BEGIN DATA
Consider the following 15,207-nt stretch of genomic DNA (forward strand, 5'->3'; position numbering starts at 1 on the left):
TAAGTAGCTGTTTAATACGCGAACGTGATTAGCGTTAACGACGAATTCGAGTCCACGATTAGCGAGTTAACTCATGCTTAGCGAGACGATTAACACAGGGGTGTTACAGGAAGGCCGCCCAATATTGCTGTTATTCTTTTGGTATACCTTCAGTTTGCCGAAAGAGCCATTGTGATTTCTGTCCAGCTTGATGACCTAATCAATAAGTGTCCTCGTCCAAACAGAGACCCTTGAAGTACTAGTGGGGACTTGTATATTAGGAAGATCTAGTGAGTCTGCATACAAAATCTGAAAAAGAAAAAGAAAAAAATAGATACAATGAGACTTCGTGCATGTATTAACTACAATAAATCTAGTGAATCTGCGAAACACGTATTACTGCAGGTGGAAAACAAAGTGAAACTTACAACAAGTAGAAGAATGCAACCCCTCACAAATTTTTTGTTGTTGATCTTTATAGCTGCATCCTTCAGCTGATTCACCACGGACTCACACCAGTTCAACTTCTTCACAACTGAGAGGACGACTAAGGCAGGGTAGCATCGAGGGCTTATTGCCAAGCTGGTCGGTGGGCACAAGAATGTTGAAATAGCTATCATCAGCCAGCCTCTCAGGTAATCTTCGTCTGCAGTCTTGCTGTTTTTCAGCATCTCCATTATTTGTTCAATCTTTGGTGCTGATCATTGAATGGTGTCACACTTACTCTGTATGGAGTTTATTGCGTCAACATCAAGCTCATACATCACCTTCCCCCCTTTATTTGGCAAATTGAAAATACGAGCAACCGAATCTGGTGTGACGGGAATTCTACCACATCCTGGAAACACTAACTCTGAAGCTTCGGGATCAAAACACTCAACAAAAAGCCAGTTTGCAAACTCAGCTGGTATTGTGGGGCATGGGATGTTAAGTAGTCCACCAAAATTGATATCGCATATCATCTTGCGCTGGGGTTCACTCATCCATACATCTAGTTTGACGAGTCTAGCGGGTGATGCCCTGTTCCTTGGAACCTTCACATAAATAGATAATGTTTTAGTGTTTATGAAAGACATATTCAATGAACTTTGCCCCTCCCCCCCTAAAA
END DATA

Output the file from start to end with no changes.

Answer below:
Consider the following 15,207-nt stretch of genomic DNA (forward strand, 5'->3'; position numbering starts at 1 on the left):
TAAGTAGCTGTTTAATACGCGAACGTGATTAGCGTTAACGACGAATTCGAGTCCACGATTAGCGAGTTAACTCATGCTTAGCGAGACGATTAACACAGGGGTGTTACAGGAAGGCCGCCCAATATTGCTGTTATTCTTTTGGTATACCTTCAGTTTGCCGAAAGAGCCATTGTGATTTCTGTCCAGCTTGATGACCTAATCAATAAGTGTCCTCGTCCAAACAGAGACCCTTGAAGTACTAGTGGGGACTTGTATATTAGGAAGATCTAGTGAGTCTGCATACAAAATCTGAAAAAGAAAAAGAAAAAAATAGATACAATGAGACTTCGTGCATGTATTAACTACAATAAATCTAGTGAATCTGCGAAACACGTATTACTGCAGGTGGAAAACAAAGTGAAACTTACAACAAGTAGAAGAATGCAACCCCTCACAAATTTTTTGTTGTTGATCTTTATAGCTGCATCCTTCAGCTGATTCACCACGGACTCACACCAGTTCAACTTCTTCACAACTGAGAGGACGACTAAGGCAGGGTAGCATCGAGGGCTTATTGCCAAGCTGGTCGGTGGGCACAAGAATGTTGAAATAGCTATCATCAGCCAGCCTCTCAGGTAATCTTCGTCTGCAGTCTTGCTGTTTTTCAGCATCTCCATTATTTGTTCAATCTTTGGTGCTGATCATTGAATGGTGTCACACTTACTCTGTATGGAGTTTATTGCGTCAACATCAAGCTCATACATCACCTTCCCCCCTTTATTTGGCAAATTGAAAATACGAGCAACCGAATCTGGTGTGACGGGAATTCTACCACATCCTGGAAACACTAACTCTGAAGCTTCGGGATCAAAACACTCAACAAAAAGCCAGTTTGCAAACTCAGCTGGTATTGTGGGGCATGGGATGTTAAGTAGTCCACCAAAATTGATATCGCATATCATCTTGCGCTGGGGTTCACTCATCCATACATCTAGTTTGACGAGTCTAGCGGGTGATGCCCTGTTCCTTGGAACCTTCACATAAATAGATAATGTTTTAGTGTTTATGAAAGACATATTCAATGAACTTTGCCCCTCCCCCCCTAAAA